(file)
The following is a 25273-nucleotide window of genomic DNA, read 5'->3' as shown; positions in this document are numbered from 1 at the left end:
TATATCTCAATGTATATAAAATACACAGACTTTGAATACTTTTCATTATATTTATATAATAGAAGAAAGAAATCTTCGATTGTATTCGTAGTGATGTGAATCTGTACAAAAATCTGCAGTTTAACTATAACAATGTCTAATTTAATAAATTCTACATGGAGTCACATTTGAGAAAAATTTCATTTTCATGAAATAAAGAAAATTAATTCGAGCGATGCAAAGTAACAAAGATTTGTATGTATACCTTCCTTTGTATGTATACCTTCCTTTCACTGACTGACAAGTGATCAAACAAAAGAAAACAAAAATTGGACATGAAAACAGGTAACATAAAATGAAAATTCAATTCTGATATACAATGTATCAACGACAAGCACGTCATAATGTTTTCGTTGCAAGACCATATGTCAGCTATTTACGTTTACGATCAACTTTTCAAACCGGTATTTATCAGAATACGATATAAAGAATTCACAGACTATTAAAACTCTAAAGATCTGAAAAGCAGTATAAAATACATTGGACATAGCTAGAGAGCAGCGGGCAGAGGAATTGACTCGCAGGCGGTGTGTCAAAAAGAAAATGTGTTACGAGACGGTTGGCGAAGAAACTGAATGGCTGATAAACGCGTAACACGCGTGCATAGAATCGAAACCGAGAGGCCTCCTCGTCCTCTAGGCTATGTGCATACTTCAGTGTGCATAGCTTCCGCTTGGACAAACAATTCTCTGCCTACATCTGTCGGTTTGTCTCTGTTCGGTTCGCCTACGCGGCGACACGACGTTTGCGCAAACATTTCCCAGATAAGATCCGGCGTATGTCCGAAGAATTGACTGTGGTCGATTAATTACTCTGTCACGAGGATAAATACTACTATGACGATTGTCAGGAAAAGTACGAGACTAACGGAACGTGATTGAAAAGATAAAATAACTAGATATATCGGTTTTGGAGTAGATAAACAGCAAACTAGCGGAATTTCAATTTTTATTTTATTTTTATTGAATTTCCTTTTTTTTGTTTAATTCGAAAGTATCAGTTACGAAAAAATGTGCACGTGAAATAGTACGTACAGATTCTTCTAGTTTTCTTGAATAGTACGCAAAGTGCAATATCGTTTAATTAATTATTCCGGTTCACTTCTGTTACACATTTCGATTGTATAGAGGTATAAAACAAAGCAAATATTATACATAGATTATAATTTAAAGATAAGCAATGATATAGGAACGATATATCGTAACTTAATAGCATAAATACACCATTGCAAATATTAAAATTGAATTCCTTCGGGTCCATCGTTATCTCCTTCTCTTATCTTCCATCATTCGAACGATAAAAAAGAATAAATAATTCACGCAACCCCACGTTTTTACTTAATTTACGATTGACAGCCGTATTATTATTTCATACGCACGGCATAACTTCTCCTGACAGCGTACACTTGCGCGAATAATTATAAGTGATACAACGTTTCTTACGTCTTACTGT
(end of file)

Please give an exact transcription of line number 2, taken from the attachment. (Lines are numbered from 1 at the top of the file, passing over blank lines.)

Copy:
TATATCTCAATGTATATAAAATACACAGACTTTGAATACTTTTCATTATATTTATATAATAGAAGAAAGAAATCTTCGATTGTATTCGTAGTGATGTGAATCTGTACAAAAATCTGCAGTTTAACTATAACAATGTCTAATTTAATAAATTCTACATGGAGTCACATTTGAGAAAAATTTCATTTTCATGAAATAAAGAAAATTAATTCGAGCGATGCAAAGTAACAAAGATTTGTATGTATACCTTCCTTTGTATGTATACCTTCCTTTCACTGACTGACAAGTGATCAAACAAAAGAAAACAAAAATTGGACATGAAAACAGGTAACATAAAATGAAAATTCAATTCTGATATACAATGTATCAACGACAAGCACGTCATAATGTTTTCGTTGCAAGACCATATGTCAGCTATTTACGTTTACGATCAACTTTTCAAACCGGTATTTATCAGAATACGATATAAAGAATTCACAGACTATTAAAACTCTAAAGATCTGAAAAGCAGTATAAAATACATTGGACATAGCTAGAGAGCAGCGGGCAGAGGAATTGACTCGCAGGCGGTGTGTCAAAAAGAAAATGTGTTACGAGACGGTTGGCGAAGAAACTGAATGGCTGATAAACGCGTAACACGCGTGCATAGAATCGAAACCGAGAGGCCTCCTCGTCCTCTAGGCTATGTGCATACTTCAGTGTGCATAGCTTCCGCTTGGACAAACAATTCTCTGCCTACATCTGTCGGTTTGTCTCTGTTCGGTTCGCCTACGCGGCGACACGACGTTTGCGCAAACATTTCCCAGATAAGATCCGGCGTATGTCCGAAGAATTGACTGTGGTCGATTAATTACTCTGTCACGAGGATAAATACTACTATGACGATTGTCAGGAAAAGTACGAGACTAACGGAACGTGATTGAAAAGATAAAATAACTAGATATATCGGTTTTGGAGTAGATAAACAGCAAACTAGCGGAATTTCAATTTTTATTTTATTTTTATTGAATTTCCTTTTTTTTGTTTAATTCGAAAGTATCAGTTACGAAAAAATGTGCACGTGAAATAGTACGTACAGATTCTTCTAGTTTTCTTGAATAGTACGCAAAGTGCAATATCGTTTAATTAATTATTCCGGTTCACTTCTGTTACACATTTCGATTGTATAGAGGTATAAAACAAAGCAAATATTATACATAGATTATAATTTAAAGATAAGCAATGATATAGGAACGATATATCGTAACTTAATAGCATAAATACACCATTGCAAATATTAAAATTGAATTCCTTCGGGTCCATCGTTATCTCCTTCTCTTATCTTCCATCATTCGAACGATAAAAAAGAATAAATAATTCACGCAACCCCACGTTTTTACTTAATTTACGATTGACAGCCGTATTATTATTTCATACGCACGGCATAACTTCTCCTGACAGCGTACACTTGCGCGAATAATTATAAGTGATACAACGTTTCTTACGTCTTACTGT